The GDS Design principles say accessible design is good design.
All information that we share should be inclusive, legible, accurate and as readable as possible. We’ve always tried to ensure content we create and the way in which we communicate using digital channels follows these same principles, within the restrictions of the channels and resources we have.
When Twitter gladly launched their alt tag capability, I got in touch with Marged at GDS who was also looking into social media accessibility and we thought it was the right time to create some shared standards that all government organisations could follow, to cater for the range of people that access government products, services or information.
Our Internet Users release shows 27% of disabled adults in the UK – that’s 3.3 million people – had never used the internet between January and March 2015. In addition, there were 1.1 million lapsed internet users in 2015 and 0.5 million of these users were disabled adults. Does this highlight there are still barriers to accessing information digitally? Are we considering different needs for disabled adults? What’s the user need where social media is concerned?
We didn’t want the project to be a paper exercise or allow the guidelines to become a series of tick boxes. It was important to us to talk to people who use assistive technologies or have additional needs when using the internet so I spent some time at the Digital Accessibility Centre to see how they use social media, and some of the problems they face daily.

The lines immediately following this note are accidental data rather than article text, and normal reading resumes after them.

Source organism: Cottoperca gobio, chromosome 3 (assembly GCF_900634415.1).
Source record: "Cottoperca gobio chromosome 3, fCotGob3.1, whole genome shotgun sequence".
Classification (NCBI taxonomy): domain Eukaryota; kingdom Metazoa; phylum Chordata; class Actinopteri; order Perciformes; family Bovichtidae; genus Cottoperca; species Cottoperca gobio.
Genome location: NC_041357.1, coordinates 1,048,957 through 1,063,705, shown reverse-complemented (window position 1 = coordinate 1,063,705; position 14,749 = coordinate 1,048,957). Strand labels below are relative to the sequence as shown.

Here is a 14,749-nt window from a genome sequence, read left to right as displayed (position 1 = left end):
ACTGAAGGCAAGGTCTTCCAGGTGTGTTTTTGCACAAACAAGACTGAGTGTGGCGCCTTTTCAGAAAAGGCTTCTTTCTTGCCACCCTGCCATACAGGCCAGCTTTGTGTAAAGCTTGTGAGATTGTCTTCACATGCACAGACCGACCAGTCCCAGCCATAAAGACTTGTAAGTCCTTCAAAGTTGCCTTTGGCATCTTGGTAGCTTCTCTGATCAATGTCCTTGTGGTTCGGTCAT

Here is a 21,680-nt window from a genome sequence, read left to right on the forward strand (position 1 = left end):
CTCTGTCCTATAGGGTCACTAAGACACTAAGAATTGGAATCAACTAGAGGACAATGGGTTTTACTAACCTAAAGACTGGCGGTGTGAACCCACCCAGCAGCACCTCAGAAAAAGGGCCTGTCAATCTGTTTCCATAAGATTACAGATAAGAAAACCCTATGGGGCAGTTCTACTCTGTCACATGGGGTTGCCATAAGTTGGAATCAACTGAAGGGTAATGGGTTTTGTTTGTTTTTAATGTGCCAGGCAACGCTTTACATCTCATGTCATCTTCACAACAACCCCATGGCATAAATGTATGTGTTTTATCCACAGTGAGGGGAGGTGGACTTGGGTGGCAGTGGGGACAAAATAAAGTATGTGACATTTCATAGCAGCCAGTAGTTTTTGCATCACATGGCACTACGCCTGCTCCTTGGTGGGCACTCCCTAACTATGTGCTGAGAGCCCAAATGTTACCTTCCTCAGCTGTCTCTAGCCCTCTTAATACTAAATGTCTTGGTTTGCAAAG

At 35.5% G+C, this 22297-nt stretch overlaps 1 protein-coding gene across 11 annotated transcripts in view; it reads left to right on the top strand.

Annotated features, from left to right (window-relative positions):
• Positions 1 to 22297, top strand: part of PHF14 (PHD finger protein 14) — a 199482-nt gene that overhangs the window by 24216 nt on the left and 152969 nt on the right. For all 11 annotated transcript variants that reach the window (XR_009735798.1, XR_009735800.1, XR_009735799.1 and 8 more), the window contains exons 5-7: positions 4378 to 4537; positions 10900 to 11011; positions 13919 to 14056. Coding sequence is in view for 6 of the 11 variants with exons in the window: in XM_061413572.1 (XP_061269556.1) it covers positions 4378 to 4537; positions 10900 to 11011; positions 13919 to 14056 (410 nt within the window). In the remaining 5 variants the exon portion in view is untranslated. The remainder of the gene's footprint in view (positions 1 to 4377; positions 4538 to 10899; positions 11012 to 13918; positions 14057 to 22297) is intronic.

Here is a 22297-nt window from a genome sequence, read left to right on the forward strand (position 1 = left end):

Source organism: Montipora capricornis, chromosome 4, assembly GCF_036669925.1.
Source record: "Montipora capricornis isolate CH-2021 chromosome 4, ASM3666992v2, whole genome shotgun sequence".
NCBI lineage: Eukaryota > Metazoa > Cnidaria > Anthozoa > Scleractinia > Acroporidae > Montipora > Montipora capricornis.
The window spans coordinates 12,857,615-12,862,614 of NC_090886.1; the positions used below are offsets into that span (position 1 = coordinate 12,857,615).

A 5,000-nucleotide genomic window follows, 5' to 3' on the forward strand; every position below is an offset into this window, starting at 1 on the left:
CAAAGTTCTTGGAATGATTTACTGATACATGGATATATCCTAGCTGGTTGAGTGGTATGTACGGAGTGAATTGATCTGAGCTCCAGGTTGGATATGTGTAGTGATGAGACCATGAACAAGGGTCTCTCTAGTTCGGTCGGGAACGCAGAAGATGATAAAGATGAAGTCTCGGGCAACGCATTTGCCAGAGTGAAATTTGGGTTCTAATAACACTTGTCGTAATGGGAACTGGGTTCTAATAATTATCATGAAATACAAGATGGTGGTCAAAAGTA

All of the user testing team at the Digital Accessibility Centre have a disability so experience first-hand whether something is accessible to them. With a wide range of needs, we felt this was a robust user group to talk to and start understand the challenges they face when using social media.
I was fortunate to spend several hours at the centre and spent around an hour chatting to a focus group followed by shadowing the team while they used different website and shared with me the difficulties they have.
It was insightful and also interesting to discover how social media mobile applications are more accessible than desktop versions.
More fascinating insight was shared around image-based platforms. I was amazed to find Carlie, who is completely blind, once joined pinterest as she thought it would be interesting content and give her ideas for her personal life. Someone who is blind wanted to engage with a visual social media platform! This demonstrated to me how important it is to understand your users and to never make assumptions.
After our research and with help from the Digital Accessibility Centre, we’ve published accessibility guidelines to the GDS social media playbook to help make social media content more accessible for everyone.
We understand there are still challenges. There isn’t always the resources to be fully inclusive and we understand there are compromises to be made but we encourage everyone to consider accessibility when using social media. It’s the right thing to do.
It was great to collaborate with GDS on this project. If you’d like to chat about social media accessibility or want a bit more information, please don’t hesitate to tweet me!